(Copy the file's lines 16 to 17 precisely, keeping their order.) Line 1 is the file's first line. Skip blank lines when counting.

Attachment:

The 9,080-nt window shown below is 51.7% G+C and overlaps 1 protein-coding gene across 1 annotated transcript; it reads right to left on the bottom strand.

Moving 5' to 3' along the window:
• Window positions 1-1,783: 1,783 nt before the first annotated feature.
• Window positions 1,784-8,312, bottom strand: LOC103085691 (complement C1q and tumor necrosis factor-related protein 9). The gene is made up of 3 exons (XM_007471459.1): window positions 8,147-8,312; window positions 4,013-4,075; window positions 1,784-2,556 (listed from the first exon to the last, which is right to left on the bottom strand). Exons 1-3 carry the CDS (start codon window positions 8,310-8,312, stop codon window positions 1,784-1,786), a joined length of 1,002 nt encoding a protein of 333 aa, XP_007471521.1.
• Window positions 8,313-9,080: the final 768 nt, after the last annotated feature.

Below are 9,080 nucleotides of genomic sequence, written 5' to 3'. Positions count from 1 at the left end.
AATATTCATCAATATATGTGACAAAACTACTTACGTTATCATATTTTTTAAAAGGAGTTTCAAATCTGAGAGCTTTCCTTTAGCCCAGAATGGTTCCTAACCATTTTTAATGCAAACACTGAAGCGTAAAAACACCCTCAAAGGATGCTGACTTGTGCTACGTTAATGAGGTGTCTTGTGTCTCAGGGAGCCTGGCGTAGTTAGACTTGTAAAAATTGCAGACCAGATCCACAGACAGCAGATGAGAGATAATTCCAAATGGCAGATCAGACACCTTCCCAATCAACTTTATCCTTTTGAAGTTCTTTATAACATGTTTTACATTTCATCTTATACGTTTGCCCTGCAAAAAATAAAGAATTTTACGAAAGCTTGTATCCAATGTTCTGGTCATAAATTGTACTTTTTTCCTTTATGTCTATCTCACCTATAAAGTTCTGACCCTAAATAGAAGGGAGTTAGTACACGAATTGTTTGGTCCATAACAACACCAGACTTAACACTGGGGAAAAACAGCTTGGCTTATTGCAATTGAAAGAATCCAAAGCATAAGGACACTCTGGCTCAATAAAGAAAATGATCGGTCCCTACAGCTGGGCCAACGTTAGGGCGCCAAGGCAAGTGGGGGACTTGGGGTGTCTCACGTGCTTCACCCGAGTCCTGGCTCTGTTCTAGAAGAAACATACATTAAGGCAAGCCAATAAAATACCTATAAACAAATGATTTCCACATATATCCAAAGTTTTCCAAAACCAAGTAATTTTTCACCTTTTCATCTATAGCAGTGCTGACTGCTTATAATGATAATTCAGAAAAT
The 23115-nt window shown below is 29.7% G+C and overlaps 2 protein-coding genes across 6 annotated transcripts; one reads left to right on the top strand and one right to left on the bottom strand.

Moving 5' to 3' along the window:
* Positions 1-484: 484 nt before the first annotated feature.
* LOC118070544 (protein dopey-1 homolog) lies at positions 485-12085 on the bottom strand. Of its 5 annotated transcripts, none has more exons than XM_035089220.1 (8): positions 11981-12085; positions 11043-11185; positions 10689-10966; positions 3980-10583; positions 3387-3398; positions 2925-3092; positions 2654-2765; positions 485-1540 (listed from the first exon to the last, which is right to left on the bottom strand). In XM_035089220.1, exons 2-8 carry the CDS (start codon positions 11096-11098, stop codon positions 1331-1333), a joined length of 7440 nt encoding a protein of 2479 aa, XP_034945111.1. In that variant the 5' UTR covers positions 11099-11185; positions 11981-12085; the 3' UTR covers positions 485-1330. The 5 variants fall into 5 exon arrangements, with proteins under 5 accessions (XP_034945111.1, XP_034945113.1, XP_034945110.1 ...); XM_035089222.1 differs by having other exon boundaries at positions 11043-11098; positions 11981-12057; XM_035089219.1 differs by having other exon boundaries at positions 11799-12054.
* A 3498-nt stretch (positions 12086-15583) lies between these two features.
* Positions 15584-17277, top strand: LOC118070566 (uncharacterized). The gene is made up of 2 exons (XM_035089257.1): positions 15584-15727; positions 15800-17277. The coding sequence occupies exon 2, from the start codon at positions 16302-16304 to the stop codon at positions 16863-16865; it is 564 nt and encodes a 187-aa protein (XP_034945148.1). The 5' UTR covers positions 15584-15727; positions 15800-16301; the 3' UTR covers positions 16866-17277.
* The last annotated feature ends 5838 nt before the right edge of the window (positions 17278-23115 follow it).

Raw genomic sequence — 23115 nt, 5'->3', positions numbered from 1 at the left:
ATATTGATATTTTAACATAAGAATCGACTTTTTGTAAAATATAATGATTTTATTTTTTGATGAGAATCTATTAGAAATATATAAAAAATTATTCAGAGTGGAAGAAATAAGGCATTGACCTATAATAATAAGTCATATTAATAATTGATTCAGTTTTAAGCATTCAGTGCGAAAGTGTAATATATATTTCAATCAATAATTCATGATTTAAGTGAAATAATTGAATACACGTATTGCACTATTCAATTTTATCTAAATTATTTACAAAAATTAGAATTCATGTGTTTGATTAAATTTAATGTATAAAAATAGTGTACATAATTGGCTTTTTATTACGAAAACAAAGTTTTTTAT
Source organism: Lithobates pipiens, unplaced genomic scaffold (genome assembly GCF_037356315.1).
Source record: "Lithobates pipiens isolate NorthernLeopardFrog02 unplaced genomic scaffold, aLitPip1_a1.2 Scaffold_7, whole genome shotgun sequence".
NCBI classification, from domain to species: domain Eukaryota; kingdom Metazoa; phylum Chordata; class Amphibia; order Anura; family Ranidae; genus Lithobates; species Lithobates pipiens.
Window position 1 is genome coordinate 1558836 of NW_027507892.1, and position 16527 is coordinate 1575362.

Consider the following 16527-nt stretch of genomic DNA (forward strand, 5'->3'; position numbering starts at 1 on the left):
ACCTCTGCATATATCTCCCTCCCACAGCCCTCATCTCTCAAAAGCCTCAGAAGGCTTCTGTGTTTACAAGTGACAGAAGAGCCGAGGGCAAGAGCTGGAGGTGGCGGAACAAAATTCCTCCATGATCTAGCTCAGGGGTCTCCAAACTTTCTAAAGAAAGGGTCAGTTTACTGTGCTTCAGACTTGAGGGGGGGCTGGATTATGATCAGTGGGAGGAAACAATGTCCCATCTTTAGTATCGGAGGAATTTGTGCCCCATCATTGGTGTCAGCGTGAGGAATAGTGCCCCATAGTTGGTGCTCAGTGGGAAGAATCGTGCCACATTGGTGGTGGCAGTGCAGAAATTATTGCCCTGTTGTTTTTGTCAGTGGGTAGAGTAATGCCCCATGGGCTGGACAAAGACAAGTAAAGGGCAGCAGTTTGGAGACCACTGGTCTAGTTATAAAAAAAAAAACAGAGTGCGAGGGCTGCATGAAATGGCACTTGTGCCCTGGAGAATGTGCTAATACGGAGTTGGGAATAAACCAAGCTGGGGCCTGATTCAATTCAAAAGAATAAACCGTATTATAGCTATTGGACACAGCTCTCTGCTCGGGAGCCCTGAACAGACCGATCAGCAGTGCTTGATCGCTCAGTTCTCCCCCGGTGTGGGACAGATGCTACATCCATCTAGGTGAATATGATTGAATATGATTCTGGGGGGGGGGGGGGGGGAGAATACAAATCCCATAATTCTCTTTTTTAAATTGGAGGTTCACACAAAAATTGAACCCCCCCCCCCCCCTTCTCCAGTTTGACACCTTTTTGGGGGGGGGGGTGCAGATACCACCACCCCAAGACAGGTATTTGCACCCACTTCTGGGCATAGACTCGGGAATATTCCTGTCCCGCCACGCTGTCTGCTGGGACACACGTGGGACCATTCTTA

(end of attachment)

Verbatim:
ATATTGATATTTTAACATAAGAATCGACTTTTTGTAAAATATAATGATTTTATTTTTTGATGAGAATCTATTAGAAATATATAAAAAATTATTCAGAGTGGAAGAAATAAGGCATTGACCTATAATAATAAGTCATATTAATAATTGATTCAGTTTTAAGCATTCAGTGCGAAAGTGTAATATATATTTCAATCAATAATTCATGATTTAAGTGAAATAATTGAATACACGTATTGCACTATTCAATTTTATCTAAATTATTTACAAAAATTAGAATTCATGTGTTTGATTAAATTTAATGTATAAAAATAGTGTACATAATTGGCTTTTTATTACGAAAACAAAGTTTTTTAT
Source organism: Lithobates pipiens, unplaced genomic scaffold (genome assembly GCF_037356315.1).